Eastern Conference Finals: defeated Buffalo Sabres 4-1. Turning Point: Joe Corvo’s double-overtime goal in Game 2 erased a last-second Sabre comeback and gave Ottawa a 2-0 series lead going home that proved too much for the deflated Sabres to handle.
WHY THE DUCKS SHOULD WIN: Two words: Teemu Selanne. He may not wear the “C” but he’s effectively the Ducks’ captain, a long-time member of an Anaheim team that has been in the NHL cellar for most of its history. This is the first year where the Ducks have been a favourite for the Cup, even though it’s Anaheim’s second visit to the Cup Final in four campaigns and their third visit past the second round in that same span. The difference was that in both 2003 and 2006 the Ducks (no pun intended) flew under the radar as underdogs, especially in 2003 where it was a then up-and-coming Jean-Sebastien Giguere who led the seventh-seeded Ducks to stunning upsets of the Wings and Dallas Stars, No. 2 and No. 1 in the Western Conference respectively, as well as a four-game sweep of Minnesota before succumbing to the Devils in the Cup Final in seven, where the home team won each game. Before 2003, the Ducks had only been to the playoffs twice, in 1997 where they rallied from a 3-1 deficit against the recently-transplanted-from-Winnipeg Phoenix Coyotes to win their first round series in seven before getting swept out of the second round at the hands of the Wings, who would also sweep them in their other playoff trip in 1999. History shows that Anaheim has had little to cheer for, and while this year’s team isn’t as heart-warming as the plucky 2003 team was, it still has a lot of its character. A Cup win here would be Anaheim’s first, and the first Cup win for a West Coast team since the Victoria Cougars- the last non-NHL team to capture the Stanley Cup- did it in 1925.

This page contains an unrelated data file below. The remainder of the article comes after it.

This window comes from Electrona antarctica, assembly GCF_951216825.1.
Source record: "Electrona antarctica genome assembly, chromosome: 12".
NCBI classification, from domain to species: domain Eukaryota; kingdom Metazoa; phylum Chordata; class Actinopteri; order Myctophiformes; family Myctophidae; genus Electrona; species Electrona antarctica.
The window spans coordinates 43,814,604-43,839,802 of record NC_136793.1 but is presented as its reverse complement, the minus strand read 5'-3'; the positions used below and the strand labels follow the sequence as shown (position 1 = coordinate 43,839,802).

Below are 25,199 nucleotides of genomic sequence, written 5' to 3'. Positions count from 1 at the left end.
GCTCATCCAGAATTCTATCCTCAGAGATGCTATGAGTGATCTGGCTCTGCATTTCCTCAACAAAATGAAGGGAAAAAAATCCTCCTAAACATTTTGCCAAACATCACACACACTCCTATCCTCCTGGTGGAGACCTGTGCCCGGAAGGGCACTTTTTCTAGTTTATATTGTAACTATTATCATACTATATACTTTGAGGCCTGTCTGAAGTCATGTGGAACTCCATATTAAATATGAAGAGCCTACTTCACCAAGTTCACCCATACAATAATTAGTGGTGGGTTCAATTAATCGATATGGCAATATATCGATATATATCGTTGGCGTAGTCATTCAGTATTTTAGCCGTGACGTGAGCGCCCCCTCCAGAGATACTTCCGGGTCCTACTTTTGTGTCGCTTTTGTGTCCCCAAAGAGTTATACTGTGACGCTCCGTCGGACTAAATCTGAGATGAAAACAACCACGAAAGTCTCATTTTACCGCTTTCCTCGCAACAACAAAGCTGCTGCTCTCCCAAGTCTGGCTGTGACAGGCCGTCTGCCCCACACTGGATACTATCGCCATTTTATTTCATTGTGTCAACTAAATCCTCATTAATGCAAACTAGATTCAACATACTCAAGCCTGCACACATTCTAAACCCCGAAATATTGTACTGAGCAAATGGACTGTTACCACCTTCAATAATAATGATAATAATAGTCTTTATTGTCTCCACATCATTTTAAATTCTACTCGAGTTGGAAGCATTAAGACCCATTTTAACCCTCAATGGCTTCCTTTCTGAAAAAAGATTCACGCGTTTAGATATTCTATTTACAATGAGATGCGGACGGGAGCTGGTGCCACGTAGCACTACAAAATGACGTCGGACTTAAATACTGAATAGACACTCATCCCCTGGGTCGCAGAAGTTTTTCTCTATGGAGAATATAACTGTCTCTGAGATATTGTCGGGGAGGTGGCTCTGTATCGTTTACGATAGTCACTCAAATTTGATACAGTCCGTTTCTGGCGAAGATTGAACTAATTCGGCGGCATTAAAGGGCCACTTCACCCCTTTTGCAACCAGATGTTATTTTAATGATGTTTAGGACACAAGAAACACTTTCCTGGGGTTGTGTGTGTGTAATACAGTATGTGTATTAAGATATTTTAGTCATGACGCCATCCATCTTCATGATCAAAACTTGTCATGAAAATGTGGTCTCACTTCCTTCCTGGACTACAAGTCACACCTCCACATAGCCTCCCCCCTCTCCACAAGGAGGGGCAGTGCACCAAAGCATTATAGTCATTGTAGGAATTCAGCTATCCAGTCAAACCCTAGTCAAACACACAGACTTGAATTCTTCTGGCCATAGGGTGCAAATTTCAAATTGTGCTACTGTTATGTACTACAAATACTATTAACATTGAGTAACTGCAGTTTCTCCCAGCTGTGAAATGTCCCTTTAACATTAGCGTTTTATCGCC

WHY THE SENATORS SHOULD WIN: Unlike Anaheim, the Senators have been in the playoffs for ten straight seasons but have only advanced past the second round once before coming this far, coming in 2003, when Ottawa won its sole President’s Trophy. Ottawa has also been at both spectrums of the NHL landscape- ten years before hitting the summit, Ottawa- led by the likes of Sylvian Turgeon, Jody Hull and Peter Sidorkiewicz, set a new record for futility with 70 losses and 24 points. That season also the Senators set a new mark for consecutive losses on the road, failing to record a road win in 39 tries before beating the New York Islanders 5-3 in April. All those years of futility led to quality draft picks that quickly turned the fortunes of the club around, culminating in their first playoff appearance in 1997 where they stretched the second-seeded Sabres to overtime of the seventh game where Derek Plante finished them off. In 1998, Ottawa knocked off New Jersey in a seven game upset before losing in six to the eventual Cup-finalists Washington Capitals, setting the stage for the Senators’ first division championship in 1999. However, since that point, history wasn’t kind to the Senators, as each season- besides 2003- they hit a roadblock early in the playoffs at the hands of either Buffalo or the Toronto Maple Leafs, getting swept by Buffalo in 1999 and Toronto two years later, the latter series seeing Curtis Joseph shutting out the Senators until the last minute of Game 3. The Leafs would also beat Ottawa in 2000 (six, Conference Quarterfinals) and 2004 (seven, Conference Semi-Finals), whereas Buffalo would beat them in five in 2006 that saw the first-ever shorthanded goal in overtime to decide a series (by Jason Pominville) after Buffalo went up 3-0 following Jean-Pierre Dumont’s overtime goal. While the Senators probably would have liked to have faced the Leafs to exact revenge on their playoff misfortunes, beating Buffalo this year- in a series that mirrored Buffalo’s triumph of a year ago where Alfredsson, burned on Pominville’s winner in 2006, scored in overtime to lift Ottawa in Game 5 after the Sabres staved off elimination staring a 0-3 hole in Game 4. In addition to their past history, an Ottawa win would be the first Canadian Cup triumph since the Montreal Canadiens- who happened to be the last Canadian team to beat Buffalo in the playoffs before Ottawa did it this year- did it in 1993, and would also mark the first time a European captain (Alfredsson, a native of Gothenburg, Sweden, in this case) has won the Cup.